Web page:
“The United States seeks a new beginning with Cuba. I know there is a longer journey that must be traveled in overcoming decades of mistrust, but there are critical steps we can take toward a new day.”

“I am prepared to have my administration engage with the Cuban government on a wide range of issues — from human rights, free speech and democratic reform to drugs, migration and economic issues.”

“Let me be clear: I am not interested in talking for the sake of talking. But I do believe that we can move U.S.-Cuban relations in a new direction.”

Obama in Trinidad and Tobago. Photo: JIM WATSON/AFP/Getty Images

Two days later, with a copy of Open Veins of Latin America in his luggage, a gift from late Venezuelan President Hugo Chavez, Obama returned to Washington to face the press and his past.

A reporter asked him about his statements about the embargo. This is what he answered:

“Look, what I said and what I think my entire administration has acknowledged is, is that the policy that we’ve had in place for 50 years hasn’t worked the way we want it to. The Cuban people are not free. And that’s our lodestone, our North Star, when it comes to our policy in Cuba.”

“I think that as a starting point, it’s important for us not to think that completely ignoring Cuba is somehow going to change policy, and the fact that you had Raul Castro say he’s willing to have his government discuss with ours not just issues of lifting the embargo, but issues of human rights, political prisoners, that’s a sign of progress.”

Obama and Juan Manuel Santos at the Summit of the Americas in Cartagena. Photo: EFE/ALEJANDRO BOLÍVAR

The arrest and trial of American subcontractor Alan Gross on charges of conspiracy to commit espionage in Cuba, brought reconciliation plans to a standstill. Meanwhile, Cuba launched a process of reforms in the economy, changing laws and abrogating decrees.

The so-called “update process of Cuban socialism” had been underway for a year when another Summit of the Americas was held in Cartagena, Colombia, in April 2013. Looking back at Obama’s statements now, they may have been a prophecy:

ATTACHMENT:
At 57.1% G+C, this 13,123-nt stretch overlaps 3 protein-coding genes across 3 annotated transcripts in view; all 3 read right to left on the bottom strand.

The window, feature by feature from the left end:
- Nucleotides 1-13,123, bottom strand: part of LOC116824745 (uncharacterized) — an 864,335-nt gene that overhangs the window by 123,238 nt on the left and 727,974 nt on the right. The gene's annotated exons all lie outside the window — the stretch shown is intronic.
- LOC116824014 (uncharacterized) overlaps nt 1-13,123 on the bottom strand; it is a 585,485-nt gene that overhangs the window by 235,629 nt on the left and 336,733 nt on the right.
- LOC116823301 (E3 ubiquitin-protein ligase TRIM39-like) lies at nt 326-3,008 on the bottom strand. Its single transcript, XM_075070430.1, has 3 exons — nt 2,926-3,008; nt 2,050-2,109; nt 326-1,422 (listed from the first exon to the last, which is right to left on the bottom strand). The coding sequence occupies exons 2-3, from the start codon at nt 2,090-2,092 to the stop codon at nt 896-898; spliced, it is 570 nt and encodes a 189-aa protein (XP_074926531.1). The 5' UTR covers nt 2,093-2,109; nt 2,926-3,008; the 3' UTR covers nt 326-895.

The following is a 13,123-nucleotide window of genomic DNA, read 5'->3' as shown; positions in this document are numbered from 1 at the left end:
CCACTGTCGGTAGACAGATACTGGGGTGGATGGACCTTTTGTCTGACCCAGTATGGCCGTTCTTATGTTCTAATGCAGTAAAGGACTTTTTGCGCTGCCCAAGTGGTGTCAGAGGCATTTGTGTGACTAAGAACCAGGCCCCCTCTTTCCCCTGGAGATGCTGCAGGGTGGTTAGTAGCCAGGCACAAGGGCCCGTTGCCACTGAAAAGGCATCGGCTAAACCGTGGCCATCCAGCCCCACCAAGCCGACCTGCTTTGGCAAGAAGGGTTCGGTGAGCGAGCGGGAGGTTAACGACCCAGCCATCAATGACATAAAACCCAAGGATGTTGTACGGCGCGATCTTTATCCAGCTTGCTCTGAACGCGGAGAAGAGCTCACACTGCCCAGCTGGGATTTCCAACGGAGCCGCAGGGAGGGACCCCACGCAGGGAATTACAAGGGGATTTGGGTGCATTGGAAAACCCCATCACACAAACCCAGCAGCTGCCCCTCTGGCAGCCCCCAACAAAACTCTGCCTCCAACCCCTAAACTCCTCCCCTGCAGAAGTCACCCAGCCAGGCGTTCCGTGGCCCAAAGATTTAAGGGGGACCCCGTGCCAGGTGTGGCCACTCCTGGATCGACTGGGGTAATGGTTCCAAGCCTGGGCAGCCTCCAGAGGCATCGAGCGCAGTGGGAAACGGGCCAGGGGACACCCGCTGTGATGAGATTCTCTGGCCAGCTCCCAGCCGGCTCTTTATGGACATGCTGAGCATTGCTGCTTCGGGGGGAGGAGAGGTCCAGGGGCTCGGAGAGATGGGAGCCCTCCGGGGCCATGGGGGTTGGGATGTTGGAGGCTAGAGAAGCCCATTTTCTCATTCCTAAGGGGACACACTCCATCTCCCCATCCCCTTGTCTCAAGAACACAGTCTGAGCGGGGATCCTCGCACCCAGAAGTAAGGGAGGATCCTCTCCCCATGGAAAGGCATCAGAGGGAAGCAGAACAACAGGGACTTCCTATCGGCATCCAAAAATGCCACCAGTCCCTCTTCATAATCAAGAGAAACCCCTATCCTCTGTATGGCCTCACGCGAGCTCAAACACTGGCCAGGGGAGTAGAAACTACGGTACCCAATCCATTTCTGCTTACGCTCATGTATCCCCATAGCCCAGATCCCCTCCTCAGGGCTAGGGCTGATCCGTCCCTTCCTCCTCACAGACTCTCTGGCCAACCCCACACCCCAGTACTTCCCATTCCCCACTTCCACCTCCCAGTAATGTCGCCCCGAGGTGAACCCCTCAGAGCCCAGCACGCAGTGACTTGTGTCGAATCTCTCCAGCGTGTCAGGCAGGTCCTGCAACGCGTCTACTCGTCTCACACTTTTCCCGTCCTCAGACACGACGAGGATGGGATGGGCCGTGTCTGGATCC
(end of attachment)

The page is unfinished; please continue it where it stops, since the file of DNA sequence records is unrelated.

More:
“We recognize that there may be an opportunity in the coming years, as Cuba begins to look at where it needs to go in order to give its people the kind of prosperity and opportunity that it needs.”

Obama and his adviser Ben Rhodes. Photo: White House

The secret talks between advisers of the White House and Cuban diplomats started in June 2013 in Ottawa. Any honest pronouncements about Cuba were kept as a state secret by this handful of people.

But Beyoncé and Jay Z’s trip to Havana, to do cultural tourism, making anti-Castro groups angry in Miami, generated a situation interesting enough to get Cuba a mention in the sarcastic speech referenced above.

Ben Rhodes, one of Obama’s negotiators in the reconciliation with Cuba, must have played a role in the inclusion of the issue in the speech.

AP Photo/Ramon Espinosa

Now that relations have been re-established and normalization advances faster than it seems –though at a slower pace than many would wish – a proud Barack Obama can list the renewed relation with Cuba as one of the 10 most important achievement of his administration in 2015.

The significance of the success of the rapprochement with Cuba was summarized in Obama’s challenge to the Congress in his last State of the Union remarks:

“If you want to consolidate our leadership and credibility in the hemisphere, recognize that the Cold War is over — lift the embargo.”

The first handshake. Photo: Chip Somodevilla/Getty Images